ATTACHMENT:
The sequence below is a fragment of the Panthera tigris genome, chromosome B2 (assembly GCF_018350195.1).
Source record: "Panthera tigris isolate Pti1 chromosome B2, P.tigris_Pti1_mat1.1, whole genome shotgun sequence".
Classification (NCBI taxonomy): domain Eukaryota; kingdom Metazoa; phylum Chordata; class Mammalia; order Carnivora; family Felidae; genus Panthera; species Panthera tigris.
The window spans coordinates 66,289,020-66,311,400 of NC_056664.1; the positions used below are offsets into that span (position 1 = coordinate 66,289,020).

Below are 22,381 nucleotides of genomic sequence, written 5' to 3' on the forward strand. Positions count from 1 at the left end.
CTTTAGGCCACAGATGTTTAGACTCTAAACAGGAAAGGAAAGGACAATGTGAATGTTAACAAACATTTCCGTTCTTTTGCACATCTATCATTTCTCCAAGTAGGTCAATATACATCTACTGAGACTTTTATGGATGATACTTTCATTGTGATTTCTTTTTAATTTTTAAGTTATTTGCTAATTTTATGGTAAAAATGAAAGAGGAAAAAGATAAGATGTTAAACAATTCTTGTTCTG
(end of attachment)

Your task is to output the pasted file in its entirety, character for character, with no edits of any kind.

The sequence below is a fragment of the Panthera tigris genome, chromosome B2 (assembly GCF_018350195.1).
Source record: "Panthera tigris isolate Pti1 chromosome B2, P.tigris_Pti1_mat1.1, whole genome shotgun sequence".
Classification (NCBI taxonomy): domain Eukaryota; kingdom Metazoa; phylum Chordata; class Mammalia; order Carnivora; family Felidae; genus Panthera; species Panthera tigris.
The window spans coordinates 66,289,020-66,311,400 of NC_056664.1; the positions used below are offsets into that span (position 1 = coordinate 66,289,020).

Below are 22,381 nucleotides of genomic sequence, written 5' to 3' on the forward strand. Positions count from 1 at the left end.
CTTTAGGCCACAGATGTTTAGACTCTAAACAGGAAAGGAAAGGACAATGTGAATGTTAACAAACATTTCCGTTCTTTTGCACATCTATCATTTCTCCAAGTAGGTCAATATACATCTACTGAGACTTTTATGGATGATACTTTCATTGTGATTTCTTTTTAATTTTTAAGTTATTTGCTAATTTTATGGTAAAAATGAAAGAGGAAAAAGATAAGATGTTAAACAATTCTTGTTCTG